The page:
My results back from the UF Herbarium did not completely clear up this plant’s name. There are reports that it is a hybrid of Clinopodium georgianum × Clinopodium ashei ‘Desi Arnaz’. Other information suggests that it is an intergeneric hybrid between Clinopodium and Conradina named x Clinadina ‘Desi Arnaz’.
The lesson from all this confusion is to just do your best. Realize that all of us can be mistaken on a plant’s name and even those that study plants in depth don’t always agree on a name. In the world of plant names, change can happen.
Vegetative plant propagation is a way for one plant to create another plant without the need for pollination to occur. This process is often much faster in achieving a new plant than growing from seed. The genetics of the parent plant can be carried on through this vegetative propagation method. There are many methods to propagate plants and the one covered in this article was taught to me by my grandmother many years ago – layering. Layering is a science and an art and has been performed by humans for over four thousand years.
Propagating plants by layering can be accomplished in several ways, including simple, tip, air, mound, compound, and runner production layering methods. Many plants in nature propagate by layering accidentally when long, low-lying limbs contact the soil around the plant and are eventually covered by leaves from other surrounding trees and shrubs. This creates an organic cover over a part of the limb and keeps the area moist. This creates the situation for adventitious roots to develop at the soil contact area. This occurrence is called simple layering and is often mimicked by gardeners in the landscape. Not all plants respond to this type of propagation, but several common species that do are azaleas, jasmine, viburnum, climbing rose, and grapevines.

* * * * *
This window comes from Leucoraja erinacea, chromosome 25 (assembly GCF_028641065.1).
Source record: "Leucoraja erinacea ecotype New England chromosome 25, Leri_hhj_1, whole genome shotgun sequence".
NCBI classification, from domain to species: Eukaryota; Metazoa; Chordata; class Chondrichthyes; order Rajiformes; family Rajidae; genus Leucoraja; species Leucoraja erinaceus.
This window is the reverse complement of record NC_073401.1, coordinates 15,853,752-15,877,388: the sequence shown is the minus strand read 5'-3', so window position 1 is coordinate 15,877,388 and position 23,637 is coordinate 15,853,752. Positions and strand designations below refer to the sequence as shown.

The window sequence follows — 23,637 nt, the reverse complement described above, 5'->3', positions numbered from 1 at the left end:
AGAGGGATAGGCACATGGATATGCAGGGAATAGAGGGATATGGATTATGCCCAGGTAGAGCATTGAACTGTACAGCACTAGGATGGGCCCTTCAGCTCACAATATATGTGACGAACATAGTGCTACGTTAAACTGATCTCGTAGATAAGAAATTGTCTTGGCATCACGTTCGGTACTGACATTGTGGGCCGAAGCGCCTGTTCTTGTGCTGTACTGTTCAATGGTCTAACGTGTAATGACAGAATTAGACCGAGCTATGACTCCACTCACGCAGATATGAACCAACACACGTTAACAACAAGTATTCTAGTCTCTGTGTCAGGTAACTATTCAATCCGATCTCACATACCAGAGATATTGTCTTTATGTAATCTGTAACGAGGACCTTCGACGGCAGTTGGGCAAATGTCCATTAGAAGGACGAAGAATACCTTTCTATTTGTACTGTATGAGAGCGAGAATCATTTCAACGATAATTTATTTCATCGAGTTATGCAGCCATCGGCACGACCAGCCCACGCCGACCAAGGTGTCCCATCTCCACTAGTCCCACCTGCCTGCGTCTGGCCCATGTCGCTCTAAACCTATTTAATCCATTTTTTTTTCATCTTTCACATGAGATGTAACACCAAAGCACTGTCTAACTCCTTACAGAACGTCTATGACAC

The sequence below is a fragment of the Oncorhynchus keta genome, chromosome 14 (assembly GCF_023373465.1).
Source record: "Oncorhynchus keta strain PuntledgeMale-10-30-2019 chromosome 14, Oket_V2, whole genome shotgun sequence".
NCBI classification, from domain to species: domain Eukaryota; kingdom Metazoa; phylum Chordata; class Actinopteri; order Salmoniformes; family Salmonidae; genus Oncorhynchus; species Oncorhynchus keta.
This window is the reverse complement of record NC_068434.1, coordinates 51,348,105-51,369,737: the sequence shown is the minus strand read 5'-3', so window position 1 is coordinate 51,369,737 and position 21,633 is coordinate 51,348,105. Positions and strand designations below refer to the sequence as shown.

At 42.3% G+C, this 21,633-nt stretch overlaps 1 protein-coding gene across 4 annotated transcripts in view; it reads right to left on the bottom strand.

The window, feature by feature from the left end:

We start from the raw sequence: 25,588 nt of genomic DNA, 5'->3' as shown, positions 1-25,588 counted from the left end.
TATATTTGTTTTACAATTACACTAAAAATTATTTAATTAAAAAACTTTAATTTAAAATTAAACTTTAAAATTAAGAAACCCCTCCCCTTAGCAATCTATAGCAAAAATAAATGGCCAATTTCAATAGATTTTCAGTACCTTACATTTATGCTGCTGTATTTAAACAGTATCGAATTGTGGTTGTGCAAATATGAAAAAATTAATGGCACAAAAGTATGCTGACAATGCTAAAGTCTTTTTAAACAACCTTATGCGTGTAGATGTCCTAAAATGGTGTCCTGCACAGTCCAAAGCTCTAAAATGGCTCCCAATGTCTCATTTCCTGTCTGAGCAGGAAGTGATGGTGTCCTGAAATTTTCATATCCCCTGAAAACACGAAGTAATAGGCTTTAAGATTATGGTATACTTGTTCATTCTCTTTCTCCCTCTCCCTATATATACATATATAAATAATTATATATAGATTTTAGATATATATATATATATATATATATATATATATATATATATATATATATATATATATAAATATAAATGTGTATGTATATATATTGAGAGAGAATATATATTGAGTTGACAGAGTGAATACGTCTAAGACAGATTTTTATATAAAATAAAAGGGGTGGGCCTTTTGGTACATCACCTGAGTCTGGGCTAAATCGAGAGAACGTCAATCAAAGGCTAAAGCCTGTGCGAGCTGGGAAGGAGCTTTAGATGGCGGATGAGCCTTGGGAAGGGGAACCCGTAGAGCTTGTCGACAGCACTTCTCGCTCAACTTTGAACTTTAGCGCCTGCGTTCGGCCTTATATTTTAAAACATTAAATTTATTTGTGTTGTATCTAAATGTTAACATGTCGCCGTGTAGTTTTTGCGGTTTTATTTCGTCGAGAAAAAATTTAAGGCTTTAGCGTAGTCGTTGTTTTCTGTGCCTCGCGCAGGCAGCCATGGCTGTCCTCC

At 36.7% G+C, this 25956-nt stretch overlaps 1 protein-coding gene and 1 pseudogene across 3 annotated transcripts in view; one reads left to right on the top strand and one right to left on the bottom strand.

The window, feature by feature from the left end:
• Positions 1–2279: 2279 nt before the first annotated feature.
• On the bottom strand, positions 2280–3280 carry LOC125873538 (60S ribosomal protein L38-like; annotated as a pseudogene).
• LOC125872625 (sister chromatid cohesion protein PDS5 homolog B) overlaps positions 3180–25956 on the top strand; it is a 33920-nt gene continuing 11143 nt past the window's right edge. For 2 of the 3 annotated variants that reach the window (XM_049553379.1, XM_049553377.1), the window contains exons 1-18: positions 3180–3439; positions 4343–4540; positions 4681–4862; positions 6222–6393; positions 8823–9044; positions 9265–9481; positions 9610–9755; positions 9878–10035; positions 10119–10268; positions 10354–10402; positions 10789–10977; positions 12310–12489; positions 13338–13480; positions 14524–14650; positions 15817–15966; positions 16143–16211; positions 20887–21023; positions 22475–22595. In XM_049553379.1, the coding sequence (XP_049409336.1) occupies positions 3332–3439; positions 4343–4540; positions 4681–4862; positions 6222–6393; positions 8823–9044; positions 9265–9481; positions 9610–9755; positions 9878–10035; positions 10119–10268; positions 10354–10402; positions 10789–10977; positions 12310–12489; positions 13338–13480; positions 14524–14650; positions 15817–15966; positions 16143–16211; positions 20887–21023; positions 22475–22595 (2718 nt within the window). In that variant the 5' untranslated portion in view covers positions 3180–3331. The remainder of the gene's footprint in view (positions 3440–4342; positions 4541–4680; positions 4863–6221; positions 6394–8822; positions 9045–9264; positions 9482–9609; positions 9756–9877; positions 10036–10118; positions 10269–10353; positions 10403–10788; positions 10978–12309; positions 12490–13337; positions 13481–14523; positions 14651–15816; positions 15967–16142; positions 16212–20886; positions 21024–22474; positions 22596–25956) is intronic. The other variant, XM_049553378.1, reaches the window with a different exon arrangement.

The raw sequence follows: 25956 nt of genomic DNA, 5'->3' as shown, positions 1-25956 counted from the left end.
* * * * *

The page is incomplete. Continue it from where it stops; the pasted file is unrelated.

Unlike simple layering, tip layering involves digging out a shallow 3–4″ hole, which will allow space to bend the end of the branch down into the hole with the tip out the other side. Then, simply cover the hole to keep the branch in the ground. It may take something with a little weight placed over the covered hole to keep the branch from popping out. A brick or rock may be all that is needed. Both methods will take months for enough roots to develop before clipping the branch with a new plant ready to be dug and set somewhere new. For best results with both simple and tip layering, begin either in early spring with last seasons growth or late summer, utilizing that current year’s growth.